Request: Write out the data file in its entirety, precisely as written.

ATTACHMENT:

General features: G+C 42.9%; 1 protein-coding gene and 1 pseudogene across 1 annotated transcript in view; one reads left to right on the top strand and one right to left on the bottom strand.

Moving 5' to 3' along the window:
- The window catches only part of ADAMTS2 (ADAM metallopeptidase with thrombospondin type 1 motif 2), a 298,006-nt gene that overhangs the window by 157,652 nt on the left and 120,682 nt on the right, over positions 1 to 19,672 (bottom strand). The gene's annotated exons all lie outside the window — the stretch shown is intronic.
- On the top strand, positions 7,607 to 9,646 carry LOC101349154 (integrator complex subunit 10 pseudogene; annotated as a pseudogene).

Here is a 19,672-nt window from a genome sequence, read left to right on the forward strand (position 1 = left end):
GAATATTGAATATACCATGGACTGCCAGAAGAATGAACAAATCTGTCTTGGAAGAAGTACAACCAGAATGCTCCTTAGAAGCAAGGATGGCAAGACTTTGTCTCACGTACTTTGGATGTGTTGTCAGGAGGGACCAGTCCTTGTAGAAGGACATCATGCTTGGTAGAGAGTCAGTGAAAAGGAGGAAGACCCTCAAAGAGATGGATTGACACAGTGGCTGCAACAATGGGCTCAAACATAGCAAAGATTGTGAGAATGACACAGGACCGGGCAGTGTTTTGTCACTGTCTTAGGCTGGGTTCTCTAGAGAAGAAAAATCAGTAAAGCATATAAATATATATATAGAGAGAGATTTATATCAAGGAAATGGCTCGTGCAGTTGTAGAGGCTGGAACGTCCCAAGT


General features: G+C 42.9%; 1 protein-coding gene and 1 pseudogene across 1 annotated transcript in view; one reads left to right on the top strand and one right to left on the bottom strand.

Moving 5' to 3' along the window:
- The window catches only part of ADAMTS2 (ADAM metallopeptidase with thrombospondin type 1 motif 2), a 298,006-nt gene that overhangs the window by 157,652 nt on the left and 120,682 nt on the right, over positions 1 to 19,672 (bottom strand). The gene's annotated exons all lie outside the window — the stretch shown is intronic.
- On the top strand, positions 7,607 to 9,646 carry LOC101349154 (integrator complex subunit 10 pseudogene; annotated as a pseudogene).

Here is a 19,672-nt window from a genome sequence, read left to right on the forward strand (position 1 = left end):
GAATATTGAATATACCATGGACTGCCAGAAGAATGAACAAATCTGTCTTGGAAGAAGTACAACCAGAATGCTCCTTAGAAGCAAGGATGGCAAGACTTTGTCTCACGTACTTTGGATGTGTTGTCAGGAGGGACCAGTCCTTGTAGAAGGACATCATGCTTGGTAGAGAGTCAGTGAAAAGGAGGAAGACCCTCAAAGAGATGGATTGACACAGTGGCTGCAACAATGGGCTCAAACATAGCAAAGATTGTGAGAATGACACAGGACCGGGCAGTGTTTTGTCACTGTCTTAGGCTGGGTTCTCTAGAGAAGAAAAATCAGTAAAGCATATAAATATATATATAGAGAGAGATTTATATCAAGGAAATGGCTCGTGCAGTTGTAGAGGCTGGAACGTCCCAAGT